The current wave of populism and post-truth politics signifies a fundamental crisis of leadership. Vayakhel-Pekudei describes in painstaking detail the completion of the Mishkan, the travelling sanctuary in which the Israelites worshipped during their desert wanderings. It does not seem to have much to say about leadership. But I believe that in this week’s parashah, the Torah speaks precisely to this existential issue.
The Torah teaches us that the basic qualifications for leadership are integrity, knowledge and relationships.
Integrity: The Mishkan was constructed using valuable gifts donated by the people – but they brought too much. Rather than pocketing the difference, the craftsmen reported the surplus to Moses. Similarly, upon the completion of the work, Moses drew up detailed, public financial accounts (Ex. 38:21-29). Why? Midrash Tanhuma explain that people inevitably suspect their leaders of corruption: ‘“[Moses] eats of that which is ours and drinks of that which is ours…. A man who is in charge of the work of the Mishkan, talents of silver, talents of gold, uncounted, unweighed and unnumbered – what else do you expect, that he should not be rich?” When Moses heard this he said “By your lives! As soon as the work of the Mishkan is finished, I shall render them an account.”’
Knowledge: Bezalel, the chief craftsman of the Mishkan, had the ability to work delicately with gold, silver, copper, precious stones, wood and textiles. But what kinds of knowledge does a leader need? We learn that Bezalel was endowed by God with four qualities: hokhmah, tevunah, da’at and melakhah (35:31). The first three of these words all refer to the same semantic field – knowledge, wisdom, reason, understanding. Various scholars have suggested that the words signify knowledge that comes from different sources. Hokhmah, for example, might be learned from a teacher, while tevunah derives from observation and da’at from logical inferences. What connects these with the fourth word, melakhah, which means work or craft?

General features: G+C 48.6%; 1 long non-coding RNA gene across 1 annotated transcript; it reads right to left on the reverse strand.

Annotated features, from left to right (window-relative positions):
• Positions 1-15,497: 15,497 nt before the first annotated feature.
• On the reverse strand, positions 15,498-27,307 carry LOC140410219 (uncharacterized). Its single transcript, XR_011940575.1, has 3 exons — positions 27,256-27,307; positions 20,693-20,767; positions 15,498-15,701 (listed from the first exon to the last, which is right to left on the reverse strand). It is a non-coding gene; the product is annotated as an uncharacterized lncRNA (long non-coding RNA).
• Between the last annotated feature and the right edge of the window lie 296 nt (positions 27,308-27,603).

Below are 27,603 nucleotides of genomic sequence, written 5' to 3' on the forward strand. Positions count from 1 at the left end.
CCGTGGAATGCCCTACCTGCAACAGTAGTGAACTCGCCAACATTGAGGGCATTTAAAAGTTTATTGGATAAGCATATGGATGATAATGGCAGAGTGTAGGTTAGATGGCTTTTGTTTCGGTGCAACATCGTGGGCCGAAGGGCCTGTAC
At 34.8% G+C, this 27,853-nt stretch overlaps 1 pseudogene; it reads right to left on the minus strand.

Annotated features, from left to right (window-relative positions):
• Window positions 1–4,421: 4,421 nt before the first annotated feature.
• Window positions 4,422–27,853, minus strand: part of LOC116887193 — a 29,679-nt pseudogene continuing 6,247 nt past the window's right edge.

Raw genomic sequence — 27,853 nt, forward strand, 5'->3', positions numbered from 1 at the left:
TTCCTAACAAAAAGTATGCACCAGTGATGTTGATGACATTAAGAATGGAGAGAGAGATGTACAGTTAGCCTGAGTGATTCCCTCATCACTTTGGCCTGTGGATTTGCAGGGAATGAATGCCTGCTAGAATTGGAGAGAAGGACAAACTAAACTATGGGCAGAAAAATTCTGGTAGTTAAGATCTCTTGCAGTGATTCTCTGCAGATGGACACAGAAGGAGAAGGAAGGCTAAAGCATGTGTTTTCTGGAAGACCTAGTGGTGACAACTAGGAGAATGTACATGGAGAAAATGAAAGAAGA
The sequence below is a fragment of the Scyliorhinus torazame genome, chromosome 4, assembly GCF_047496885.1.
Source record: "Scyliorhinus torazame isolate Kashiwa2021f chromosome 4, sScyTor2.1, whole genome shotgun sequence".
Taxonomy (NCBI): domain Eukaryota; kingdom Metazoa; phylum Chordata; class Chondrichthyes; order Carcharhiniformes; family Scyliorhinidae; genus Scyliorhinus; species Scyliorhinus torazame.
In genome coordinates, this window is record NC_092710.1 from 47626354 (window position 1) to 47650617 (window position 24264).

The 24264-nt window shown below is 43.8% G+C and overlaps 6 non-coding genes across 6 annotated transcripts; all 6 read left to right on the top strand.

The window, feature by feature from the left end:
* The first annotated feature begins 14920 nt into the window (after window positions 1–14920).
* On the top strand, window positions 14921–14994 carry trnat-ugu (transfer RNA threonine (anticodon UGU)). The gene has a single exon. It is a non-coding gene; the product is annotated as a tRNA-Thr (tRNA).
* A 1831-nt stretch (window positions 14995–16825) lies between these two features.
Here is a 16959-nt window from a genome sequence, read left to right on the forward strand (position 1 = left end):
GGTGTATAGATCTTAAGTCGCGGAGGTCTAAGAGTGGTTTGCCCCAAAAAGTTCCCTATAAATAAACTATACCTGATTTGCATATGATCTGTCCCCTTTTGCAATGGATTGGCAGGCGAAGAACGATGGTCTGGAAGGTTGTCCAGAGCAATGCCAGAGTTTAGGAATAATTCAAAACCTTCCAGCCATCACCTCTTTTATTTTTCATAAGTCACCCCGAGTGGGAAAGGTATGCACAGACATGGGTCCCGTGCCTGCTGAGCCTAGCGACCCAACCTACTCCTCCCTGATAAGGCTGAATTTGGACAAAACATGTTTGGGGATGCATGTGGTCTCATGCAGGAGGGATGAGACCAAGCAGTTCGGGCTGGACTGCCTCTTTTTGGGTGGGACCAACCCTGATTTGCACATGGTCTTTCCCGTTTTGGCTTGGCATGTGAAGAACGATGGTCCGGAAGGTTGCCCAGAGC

Aristotle in his Nicomachean Ethics suggests that there are two types of knowledge: theoretical and practical. Practical knowledge is what enables us to act, and comes in two forms. Technical knowledge (techne) is like a set of instructions, for example the procedures an electrician goes through to diagnose and repair a fault. As the Torah’s juxtaposition of knowledge and craft implies, this kind of practical know-how also draws on the theoretical, as in the case of an engineer who uses the insights of physics to design a new semiconductor. In contrast, practical judgement (phronesis) is the ability to respond dynamically to changing situations based on accumulated experience and reflection. This applies particularly to interpersonal fields such as teaching or politics, where the ‘material’ (other people) is highly complex, constantly in flux, and not amenable to a simple blueprint.
Relationships: An ability to work with people is the third marker of leadership. Our parashah not only highlights Bezalel’s readiness to share knowledge – ‘to give instruction’ (35:34) – but emphasises that the construction of the Mishkan was a collective enterprise, funded and carried out by the people as a whole. The Torah, refracted through an Aristotelian prism, teaches that leading people requires its own forms of subtle knowledge based on experience and, crucially, the capacity for self-awareness and reflection.
More than one contemporary politician who could benefit from these lessons springs to mind. But modern democracy – unlike the Torah’s model – presents us, the people, with an opportunity and a challenge. If we want leaders with integrity, knowledge and the ability to work with people, it’s up to us to vote for them – and then hold them to account.
Matt Plen is the Chief Executive of Masorti Judaism.